Americans are now twice as likely to work in solar as in coal
February 7th, 2017 | Jeremy Deaton
In his first hour as president, Donald Trump promised to resurrect middle-class manufacturing jobs in the United States. It will be all but impossible for him to reverse the tides of globalization and automation, but the future may nonetheless be bright for the American worker, thanks to a trend that predates and will outlast the 45th president.
For the last decade, the solar industry has enjoyed exponential job growth. Last year, more than 51,000 people in the United States were hired to design, manufacture, sell and install solar panels, according to a new report from The Solar Foundation. That means the solar industry created jobs 17 times faster than the economy as a whole.
“In 2016, we saw a dramatic increase in the solar workforce across the nation, thanks to a rapid decrease in the cost of solar panels and unprecedented consumer demand for solar installations,” said Andrea Luecke, The Solar Foundation’s president and executive director.
Falling prices for panels are helping drive a nationwide clean-energy boom. Utility-scale solar is now cost-competitive with wind and natural gas—and it’s cheaper than coal, even without subsidies. Last year, solar accounted for more than a third of new U.S. generating capacity.
The solar industry now employs twice as many people in the United States as the coal industry and roughly the same number of people as the natural gas industry. While solar still accounts for a much far smaller share of U.S. power generation than either of those fossil fuel sources, it’s expanding rapidly, putting a growing number of Americans to work. While the official numbers have not been tallied, early estimates have found that more solar was added to the grid in 2016 than natural gas capacity.
Roughly half of the men and women working in the solar industry are installers, who earn a median wage of $26 an hour in a job that can’t be outsourced. In addition, these positions don’t require a bachelor’s degree.
The burgeoning workforce also includes people working in sales and project development, jobs that call for an education in engineering or business.
The report notes that the solar workforce is growing more diverse, employing a larger share of women and people of color, as well as a significant number of military veterans. Last year, solar companies created jobs in nearly every state.
“It’s really a wide range of people that get hired into this industry—everybody from certified and licensed engineers to those who first learned about a solar project when we were building one in their area,” said George Hershman, the general manager of Swinerton Renewable Energy. “A great aspect of this business is that it isn’t an exclusionary trade. It’s a teachable job that can create opportunity for people and give them a skill.”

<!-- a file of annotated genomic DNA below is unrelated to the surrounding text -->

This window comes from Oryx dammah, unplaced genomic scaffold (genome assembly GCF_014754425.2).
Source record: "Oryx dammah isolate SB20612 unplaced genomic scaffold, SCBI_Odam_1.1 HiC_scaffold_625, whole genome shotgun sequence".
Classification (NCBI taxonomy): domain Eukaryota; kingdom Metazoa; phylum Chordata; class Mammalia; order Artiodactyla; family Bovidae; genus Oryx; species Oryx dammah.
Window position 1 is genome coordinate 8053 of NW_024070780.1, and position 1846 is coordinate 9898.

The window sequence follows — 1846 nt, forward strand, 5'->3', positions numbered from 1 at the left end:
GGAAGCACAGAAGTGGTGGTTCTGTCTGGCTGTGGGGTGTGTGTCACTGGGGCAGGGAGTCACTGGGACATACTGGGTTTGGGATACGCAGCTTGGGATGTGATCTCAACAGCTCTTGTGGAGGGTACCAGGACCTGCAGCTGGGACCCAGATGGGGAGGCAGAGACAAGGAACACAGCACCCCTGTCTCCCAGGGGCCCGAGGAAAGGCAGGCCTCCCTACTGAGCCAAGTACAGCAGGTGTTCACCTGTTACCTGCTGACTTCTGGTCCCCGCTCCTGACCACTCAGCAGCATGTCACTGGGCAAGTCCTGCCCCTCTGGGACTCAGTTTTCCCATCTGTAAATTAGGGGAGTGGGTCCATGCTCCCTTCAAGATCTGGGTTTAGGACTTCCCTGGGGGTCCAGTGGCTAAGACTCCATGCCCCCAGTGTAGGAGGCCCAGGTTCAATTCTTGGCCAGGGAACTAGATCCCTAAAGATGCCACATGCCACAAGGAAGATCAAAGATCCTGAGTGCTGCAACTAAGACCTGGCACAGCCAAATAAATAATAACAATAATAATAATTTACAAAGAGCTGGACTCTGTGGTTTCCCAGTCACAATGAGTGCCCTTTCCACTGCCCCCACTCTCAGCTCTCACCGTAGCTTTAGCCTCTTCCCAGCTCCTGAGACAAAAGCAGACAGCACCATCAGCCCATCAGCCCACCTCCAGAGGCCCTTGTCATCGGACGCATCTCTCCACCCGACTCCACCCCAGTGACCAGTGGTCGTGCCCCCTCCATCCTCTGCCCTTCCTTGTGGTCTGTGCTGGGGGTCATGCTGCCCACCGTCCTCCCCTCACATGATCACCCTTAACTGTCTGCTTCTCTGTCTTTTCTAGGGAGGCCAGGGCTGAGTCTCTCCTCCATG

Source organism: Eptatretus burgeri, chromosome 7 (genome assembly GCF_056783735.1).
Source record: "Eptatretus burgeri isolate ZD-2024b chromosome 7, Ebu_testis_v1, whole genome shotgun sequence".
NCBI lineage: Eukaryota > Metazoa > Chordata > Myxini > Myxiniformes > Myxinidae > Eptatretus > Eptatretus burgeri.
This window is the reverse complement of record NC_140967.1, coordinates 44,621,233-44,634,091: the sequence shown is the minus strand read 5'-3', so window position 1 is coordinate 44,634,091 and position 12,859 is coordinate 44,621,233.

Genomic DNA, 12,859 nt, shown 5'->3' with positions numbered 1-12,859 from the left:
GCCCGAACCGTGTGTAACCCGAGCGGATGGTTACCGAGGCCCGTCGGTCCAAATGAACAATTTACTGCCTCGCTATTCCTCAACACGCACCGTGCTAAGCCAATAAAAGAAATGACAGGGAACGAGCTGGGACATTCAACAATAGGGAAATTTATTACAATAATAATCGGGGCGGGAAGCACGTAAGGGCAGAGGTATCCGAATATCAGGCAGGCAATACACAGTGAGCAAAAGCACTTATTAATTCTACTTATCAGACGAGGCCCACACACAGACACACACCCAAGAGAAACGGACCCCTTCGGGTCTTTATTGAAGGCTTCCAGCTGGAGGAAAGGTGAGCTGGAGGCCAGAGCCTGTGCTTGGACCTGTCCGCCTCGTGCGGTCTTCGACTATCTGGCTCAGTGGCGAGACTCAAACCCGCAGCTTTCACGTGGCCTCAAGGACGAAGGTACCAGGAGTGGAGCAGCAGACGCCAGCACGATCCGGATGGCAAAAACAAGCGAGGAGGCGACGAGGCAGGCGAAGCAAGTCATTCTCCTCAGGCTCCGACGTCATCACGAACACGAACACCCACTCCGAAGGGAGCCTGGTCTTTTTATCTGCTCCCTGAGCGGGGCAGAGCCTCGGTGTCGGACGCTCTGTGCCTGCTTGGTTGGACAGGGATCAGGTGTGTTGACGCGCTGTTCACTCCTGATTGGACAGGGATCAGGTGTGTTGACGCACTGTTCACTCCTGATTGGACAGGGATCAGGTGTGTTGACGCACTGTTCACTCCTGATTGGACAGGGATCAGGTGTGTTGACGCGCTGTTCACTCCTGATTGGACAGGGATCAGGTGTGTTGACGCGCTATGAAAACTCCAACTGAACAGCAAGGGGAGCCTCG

While jobs are cropping up all across the country, growth is more closely linked to policy support for renewable energy than to the number of sunny days in a given locale. Last year, Massachusetts added more solar jobs than Texas, despite enjoying less sunshine. The Bay State has ambitious plans to build out zero-carbon power sources like wind and solar.
“Solar is an important part of our ever-expanding clean energy economy in Massachusetts, supporting thousands of high-skilled careers across the Commonwealth,” Massachusetts Gov. Charlie Baker said.
Smart policy is key to the continued growth of the solar industry, which has been bolstered by federal tax credits and state renewable-energy mandates, among other measures. President Trump plans to roll back federal policies that foster the growth of clean energy, potentially scrap the EPA’s Clean Power Plan, and eliminate funding for clean-energy research and development.
Without these policies, solar will continue to grow, but at an attenuated pace. Corporations like General Motors, Apple and IKEA will keep buying up solar power to cut costs and guard against volatility in the price of fossil fuels. But electric utilities will be less incentivized to shutter existing coal-fired power plants in favor of new renewable energy installations.
Solar evangelists say that if Donald Trump wants to create well-paid jobs that don’t require a college education, he should foster the growth of solar rather than pursuing deals, one-by-one, to prevent U.S. manufacturers from shipping jobs overseas.
Last year, solar companies created more than 60 jobs for every one job Donald Trump and Mike Pence preserved by giving a tax break to Carrier. Ultimately, the jobs saved at the Carrier plant may be lost to machines. Meanwhile, jobs in solar are destined to keep growing.
This post appeared originally in Think Progress on February 7, 2017. Reprinted with permission.